Alexandra Savior – Belladonna of Sadness

Album Review by Joe Goggins | 06 Apr 2017
  • Alexandra Savior - Belladonna of Sadness
Album title: Belladonna of Sadness
Artist: Alexandra Savior
Label: Columbia
Release date: 7 Apr

For a 21-year-old putting out her first record, Alexandra Savior already seems to have made some major strides. She’s releasing Belladonna of Sadness through a major label, Columbia, and has enlisted the undeniably A-list talents of James Ford, he of Simian Mobile Disco, and Arctic Monkeys frontman Alex Turner to handle production duties. Ford and Turner, you’d imagine, already have a collaborative shorthand given that the former has worked on every Monkeys record since their sophomore Favourite Worst Nightmare and also produced The Last Shadow Puppets’ Everything You’ve Come to Expect last year – on which Savior herself co-wrote one song, Miracle Aligner.

This first album of her own certainly showcases her songwriting chops and some cuts here – the singles especially – are carried off with real verve, not least M.T.M.E. and Mirage. Her languid drawl of a vocal delivery belies just how short in the proverbial tooth she is and suits the landscapes that Ford and Turner have designed for her; everything sounds cinematic and expensive, all burbling synths on Audeline and juddering beats on Cupid. There’s very much a neo-noir feel running right the way through Belladonna of Sadness. Here’s the thing – remind you of anybody? Major labels, of course, are only ever following the money, which is why we ended up with the Adeles and Duffys of the world when Amy Winehouse made it big, and why Jack Garratt and James Bay emerged as if from nowhere in the aftermath of Ed Sheeran’s meteoric rise.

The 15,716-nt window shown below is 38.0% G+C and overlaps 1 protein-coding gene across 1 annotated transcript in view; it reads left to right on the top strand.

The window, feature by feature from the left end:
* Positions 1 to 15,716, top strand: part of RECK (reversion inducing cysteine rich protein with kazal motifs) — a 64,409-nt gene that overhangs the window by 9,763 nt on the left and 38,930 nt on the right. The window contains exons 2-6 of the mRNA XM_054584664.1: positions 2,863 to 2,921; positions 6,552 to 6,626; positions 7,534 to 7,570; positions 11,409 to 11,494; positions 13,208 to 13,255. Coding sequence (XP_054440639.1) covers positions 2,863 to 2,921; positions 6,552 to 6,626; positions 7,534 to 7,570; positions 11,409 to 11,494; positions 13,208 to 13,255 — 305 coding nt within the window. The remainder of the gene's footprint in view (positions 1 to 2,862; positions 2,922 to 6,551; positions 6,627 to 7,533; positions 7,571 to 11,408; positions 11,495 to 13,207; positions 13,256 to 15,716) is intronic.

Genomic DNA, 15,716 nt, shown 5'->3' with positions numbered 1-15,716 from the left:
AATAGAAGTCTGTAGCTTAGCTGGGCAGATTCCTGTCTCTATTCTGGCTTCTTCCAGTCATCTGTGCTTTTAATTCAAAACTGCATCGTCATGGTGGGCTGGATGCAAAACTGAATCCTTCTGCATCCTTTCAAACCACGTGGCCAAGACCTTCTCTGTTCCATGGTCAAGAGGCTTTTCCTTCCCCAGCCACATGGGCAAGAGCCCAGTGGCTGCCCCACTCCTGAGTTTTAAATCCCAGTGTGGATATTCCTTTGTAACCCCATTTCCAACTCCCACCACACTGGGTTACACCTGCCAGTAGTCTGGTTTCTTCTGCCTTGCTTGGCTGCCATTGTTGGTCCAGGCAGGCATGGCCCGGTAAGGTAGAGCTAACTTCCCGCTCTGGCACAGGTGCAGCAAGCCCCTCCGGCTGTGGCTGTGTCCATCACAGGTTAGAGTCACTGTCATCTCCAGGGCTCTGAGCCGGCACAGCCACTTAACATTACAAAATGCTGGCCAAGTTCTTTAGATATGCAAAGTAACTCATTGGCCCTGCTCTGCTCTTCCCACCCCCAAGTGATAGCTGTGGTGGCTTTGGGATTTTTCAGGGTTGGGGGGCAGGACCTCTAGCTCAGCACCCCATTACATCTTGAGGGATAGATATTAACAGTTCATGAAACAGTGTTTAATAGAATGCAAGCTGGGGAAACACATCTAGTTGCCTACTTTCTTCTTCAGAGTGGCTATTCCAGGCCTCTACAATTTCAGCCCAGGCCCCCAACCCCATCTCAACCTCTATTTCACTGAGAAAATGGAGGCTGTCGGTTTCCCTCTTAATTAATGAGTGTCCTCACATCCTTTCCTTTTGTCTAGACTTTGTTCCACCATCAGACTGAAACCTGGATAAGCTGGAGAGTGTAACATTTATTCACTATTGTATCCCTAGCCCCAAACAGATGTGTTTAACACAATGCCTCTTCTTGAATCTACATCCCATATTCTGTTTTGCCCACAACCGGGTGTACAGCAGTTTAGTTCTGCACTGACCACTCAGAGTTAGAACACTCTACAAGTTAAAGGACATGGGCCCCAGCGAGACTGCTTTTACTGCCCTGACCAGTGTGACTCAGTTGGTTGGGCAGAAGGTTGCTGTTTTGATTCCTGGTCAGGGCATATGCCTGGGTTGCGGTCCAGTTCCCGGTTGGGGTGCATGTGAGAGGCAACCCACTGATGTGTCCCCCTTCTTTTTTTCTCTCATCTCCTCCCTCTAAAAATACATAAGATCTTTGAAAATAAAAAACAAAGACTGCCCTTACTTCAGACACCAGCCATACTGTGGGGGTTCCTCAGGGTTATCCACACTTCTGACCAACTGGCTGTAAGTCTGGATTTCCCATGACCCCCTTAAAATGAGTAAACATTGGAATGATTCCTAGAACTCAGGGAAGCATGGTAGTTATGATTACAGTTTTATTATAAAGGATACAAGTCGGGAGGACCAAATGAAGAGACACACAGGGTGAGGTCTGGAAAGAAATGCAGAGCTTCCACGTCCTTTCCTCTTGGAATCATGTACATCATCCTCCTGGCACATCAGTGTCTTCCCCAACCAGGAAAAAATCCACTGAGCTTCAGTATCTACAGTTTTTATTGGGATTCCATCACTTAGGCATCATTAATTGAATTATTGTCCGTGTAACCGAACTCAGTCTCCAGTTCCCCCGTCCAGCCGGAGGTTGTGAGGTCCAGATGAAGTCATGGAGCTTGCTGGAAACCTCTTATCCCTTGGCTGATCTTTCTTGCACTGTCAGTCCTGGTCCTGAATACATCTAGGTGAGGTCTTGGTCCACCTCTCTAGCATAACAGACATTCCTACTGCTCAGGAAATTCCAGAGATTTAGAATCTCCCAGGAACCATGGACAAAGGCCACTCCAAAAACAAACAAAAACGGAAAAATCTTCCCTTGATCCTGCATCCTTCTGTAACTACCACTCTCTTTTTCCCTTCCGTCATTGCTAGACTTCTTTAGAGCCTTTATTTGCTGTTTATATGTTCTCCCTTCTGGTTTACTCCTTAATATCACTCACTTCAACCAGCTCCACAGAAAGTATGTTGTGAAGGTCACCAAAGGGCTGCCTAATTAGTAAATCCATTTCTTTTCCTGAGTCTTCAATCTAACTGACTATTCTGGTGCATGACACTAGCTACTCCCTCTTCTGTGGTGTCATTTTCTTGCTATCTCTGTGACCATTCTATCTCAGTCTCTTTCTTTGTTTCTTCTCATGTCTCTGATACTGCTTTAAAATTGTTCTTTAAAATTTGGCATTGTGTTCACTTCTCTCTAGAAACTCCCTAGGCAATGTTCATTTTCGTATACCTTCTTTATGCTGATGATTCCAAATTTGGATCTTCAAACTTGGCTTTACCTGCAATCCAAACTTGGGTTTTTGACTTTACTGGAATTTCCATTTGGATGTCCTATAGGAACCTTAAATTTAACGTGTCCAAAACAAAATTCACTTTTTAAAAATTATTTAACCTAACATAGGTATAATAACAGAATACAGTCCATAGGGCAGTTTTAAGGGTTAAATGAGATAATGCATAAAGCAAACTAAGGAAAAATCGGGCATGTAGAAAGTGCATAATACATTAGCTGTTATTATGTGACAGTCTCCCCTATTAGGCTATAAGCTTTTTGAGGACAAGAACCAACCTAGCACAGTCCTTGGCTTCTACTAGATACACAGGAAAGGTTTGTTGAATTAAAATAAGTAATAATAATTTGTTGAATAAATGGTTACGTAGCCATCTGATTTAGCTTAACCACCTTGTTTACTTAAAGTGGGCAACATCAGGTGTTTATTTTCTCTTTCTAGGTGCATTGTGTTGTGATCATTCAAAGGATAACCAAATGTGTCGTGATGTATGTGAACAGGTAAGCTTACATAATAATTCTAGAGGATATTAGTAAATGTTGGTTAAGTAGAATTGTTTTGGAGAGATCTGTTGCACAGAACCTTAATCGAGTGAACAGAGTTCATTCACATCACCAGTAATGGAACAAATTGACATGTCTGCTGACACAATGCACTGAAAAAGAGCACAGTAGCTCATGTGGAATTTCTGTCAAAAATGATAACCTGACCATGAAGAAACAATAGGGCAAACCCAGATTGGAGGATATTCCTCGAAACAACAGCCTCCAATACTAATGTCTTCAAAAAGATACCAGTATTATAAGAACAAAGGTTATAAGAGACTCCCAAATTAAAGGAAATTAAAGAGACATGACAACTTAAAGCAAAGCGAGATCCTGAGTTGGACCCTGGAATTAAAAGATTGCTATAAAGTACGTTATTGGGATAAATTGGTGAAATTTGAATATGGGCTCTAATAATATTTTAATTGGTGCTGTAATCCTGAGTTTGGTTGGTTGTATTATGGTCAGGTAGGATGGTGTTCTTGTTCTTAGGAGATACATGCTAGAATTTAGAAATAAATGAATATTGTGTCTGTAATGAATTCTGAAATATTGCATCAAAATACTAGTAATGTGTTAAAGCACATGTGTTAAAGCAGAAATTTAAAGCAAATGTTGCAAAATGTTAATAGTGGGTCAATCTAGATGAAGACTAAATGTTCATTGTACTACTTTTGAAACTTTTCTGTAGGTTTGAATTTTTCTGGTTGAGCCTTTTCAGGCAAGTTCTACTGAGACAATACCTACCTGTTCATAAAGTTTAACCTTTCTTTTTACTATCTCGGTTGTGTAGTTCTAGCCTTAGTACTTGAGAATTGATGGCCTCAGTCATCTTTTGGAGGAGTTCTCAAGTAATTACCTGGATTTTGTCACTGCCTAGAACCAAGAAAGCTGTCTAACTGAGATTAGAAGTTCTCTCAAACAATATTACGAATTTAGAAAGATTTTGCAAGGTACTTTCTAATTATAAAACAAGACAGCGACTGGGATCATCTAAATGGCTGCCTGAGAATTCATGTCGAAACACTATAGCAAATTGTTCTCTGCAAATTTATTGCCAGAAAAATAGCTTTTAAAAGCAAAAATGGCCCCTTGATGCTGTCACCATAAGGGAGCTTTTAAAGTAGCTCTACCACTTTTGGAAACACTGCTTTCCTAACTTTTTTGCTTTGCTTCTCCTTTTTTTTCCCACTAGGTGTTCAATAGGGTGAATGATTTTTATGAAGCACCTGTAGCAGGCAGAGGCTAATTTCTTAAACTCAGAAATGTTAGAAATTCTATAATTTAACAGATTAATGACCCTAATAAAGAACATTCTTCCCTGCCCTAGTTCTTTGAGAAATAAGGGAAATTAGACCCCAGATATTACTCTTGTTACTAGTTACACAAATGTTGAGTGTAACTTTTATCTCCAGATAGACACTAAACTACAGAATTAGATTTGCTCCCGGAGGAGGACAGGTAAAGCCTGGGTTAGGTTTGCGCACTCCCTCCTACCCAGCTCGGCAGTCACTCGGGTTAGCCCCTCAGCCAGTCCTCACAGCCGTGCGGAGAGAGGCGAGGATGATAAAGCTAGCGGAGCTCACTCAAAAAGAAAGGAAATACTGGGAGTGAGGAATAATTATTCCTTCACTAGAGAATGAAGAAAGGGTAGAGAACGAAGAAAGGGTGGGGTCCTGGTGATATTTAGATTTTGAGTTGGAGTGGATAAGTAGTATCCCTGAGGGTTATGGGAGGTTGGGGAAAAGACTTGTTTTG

It’s hard not to think that Belladonna of Sadness, stylised as it is to within an inch of its life, is not a fairly straightforward grab for some of Lana Del Rey’s market. It’s not the album’s coldness that lets it down in that respect – Del Rey herself is hardly the most profoundly genuine artist in the world – but rather that Savior seems suffocated by the very strict parameters that have been drawn for her, by herself and others. Her ability’s apparent, but she needs room to grow; remember how diverse Sky Ferreira’s debut was? She isn’t going to find that space as long as she’s playing such a strictly-scripted part, especially when she’s not doing so altogether convincingly. That the title of this album sounds like something a Del Rey song title generator might come up with really says it all.

Listen to: Mirage, M.T.M.E.